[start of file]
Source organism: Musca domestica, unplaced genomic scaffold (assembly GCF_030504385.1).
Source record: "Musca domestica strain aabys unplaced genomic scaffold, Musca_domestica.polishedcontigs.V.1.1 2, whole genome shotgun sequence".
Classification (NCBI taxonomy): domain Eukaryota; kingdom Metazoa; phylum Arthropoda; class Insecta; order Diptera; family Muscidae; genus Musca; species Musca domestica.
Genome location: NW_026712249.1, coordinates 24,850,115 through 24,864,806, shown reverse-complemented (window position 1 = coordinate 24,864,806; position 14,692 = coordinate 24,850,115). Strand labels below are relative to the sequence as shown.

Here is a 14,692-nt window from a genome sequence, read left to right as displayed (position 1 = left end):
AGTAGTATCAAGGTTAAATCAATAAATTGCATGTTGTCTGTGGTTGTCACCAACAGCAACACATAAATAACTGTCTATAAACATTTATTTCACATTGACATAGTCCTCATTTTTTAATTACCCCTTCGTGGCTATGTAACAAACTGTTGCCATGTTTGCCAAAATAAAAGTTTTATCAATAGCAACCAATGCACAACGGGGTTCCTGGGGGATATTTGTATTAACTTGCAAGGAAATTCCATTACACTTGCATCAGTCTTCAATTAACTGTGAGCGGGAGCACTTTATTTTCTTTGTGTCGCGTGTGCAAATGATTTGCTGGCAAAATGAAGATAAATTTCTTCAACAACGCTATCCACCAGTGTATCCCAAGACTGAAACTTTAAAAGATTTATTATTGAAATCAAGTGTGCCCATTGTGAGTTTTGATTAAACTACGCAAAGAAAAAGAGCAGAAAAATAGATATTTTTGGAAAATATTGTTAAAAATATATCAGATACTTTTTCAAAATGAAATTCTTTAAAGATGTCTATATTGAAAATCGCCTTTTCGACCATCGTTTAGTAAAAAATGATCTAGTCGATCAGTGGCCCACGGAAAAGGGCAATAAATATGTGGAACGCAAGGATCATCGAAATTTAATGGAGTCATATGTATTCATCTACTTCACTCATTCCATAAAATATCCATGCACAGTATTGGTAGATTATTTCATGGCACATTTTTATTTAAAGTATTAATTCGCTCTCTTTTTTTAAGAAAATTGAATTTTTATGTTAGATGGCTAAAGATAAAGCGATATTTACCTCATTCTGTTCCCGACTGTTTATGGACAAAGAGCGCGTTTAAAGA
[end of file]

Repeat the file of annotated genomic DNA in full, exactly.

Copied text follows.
Source organism: Musca domestica, unplaced genomic scaffold (assembly GCF_030504385.1).
Source record: "Musca domestica strain aabys unplaced genomic scaffold, Musca_domestica.polishedcontigs.V.1.1 2, whole genome shotgun sequence".
Classification (NCBI taxonomy): domain Eukaryota; kingdom Metazoa; phylum Arthropoda; class Insecta; order Diptera; family Muscidae; genus Musca; species Musca domestica.
Genome location: NW_026712249.1, coordinates 24,850,115 through 24,864,806, shown reverse-complemented (window position 1 = coordinate 24,864,806; position 14,692 = coordinate 24,850,115). Strand labels below are relative to the sequence as shown.

Here is a 14,692-nt window from a genome sequence, read left to right as displayed (position 1 = left end):
AGTAGTATCAAGGTTAAATCAATAAATTGCATGTTGTCTGTGGTTGTCACCAACAGCAACACATAAATAACTGTCTATAAACATTTATTTCACATTGACATAGTCCTCATTTTTTAATTACCCCTTCGTGGCTATGTAACAAACTGTTGCCATGTTTGCCAAAATAAAAGTTTTATCAATAGCAACCAATGCACAACGGGGTTCCTGGGGGATATTTGTATTAACTTGCAAGGAAATTCCATTACACTTGCATCAGTCTTCAATTAACTGTGAGCGGGAGCACTTTATTTTCTTTGTGTCGCGTGTGCAAATGATTTGCTGGCAAAATGAAGATAAATTTCTTCAACAACGCTATCCACCAGTGTATCCCAAGACTGAAACTTTAAAAGATTTATTATTGAAATCAAGTGTGCCCATTGTGAGTTTTGATTAAACTACGCAAAGAAAAAGAGCAGAAAAATAGATATTTTTGGAAAATATTGTTAAAAATATATCAGATACTTTTTCAAAATGAAATTCTTTAAAGATGTCTATATTGAAAATCGCCTTTTCGACCATCGTTTAGTAAAAAATGATCTAGTCGATCAGTGGCCCACGGAAAAGGGCAATAAATATGTGGAACGCAAGGATCATCGAAATTTAATGGAGTCATATGTATTCATCTACTTCACTCATTCCATAAAATATCCATGCACAGTATTGGTAGATTATTTCATGGCACATTTTTATTTAAAGTATTAATTCGCTCTCTTTTTTTAAGAAAATTGAATTTTTATGTTAGATGGCTAAAGATAAAGCGATATTTACCTCATTCTGTTCCCGACTGTTTATGGACAAAGAGCGCGTTTAAAGA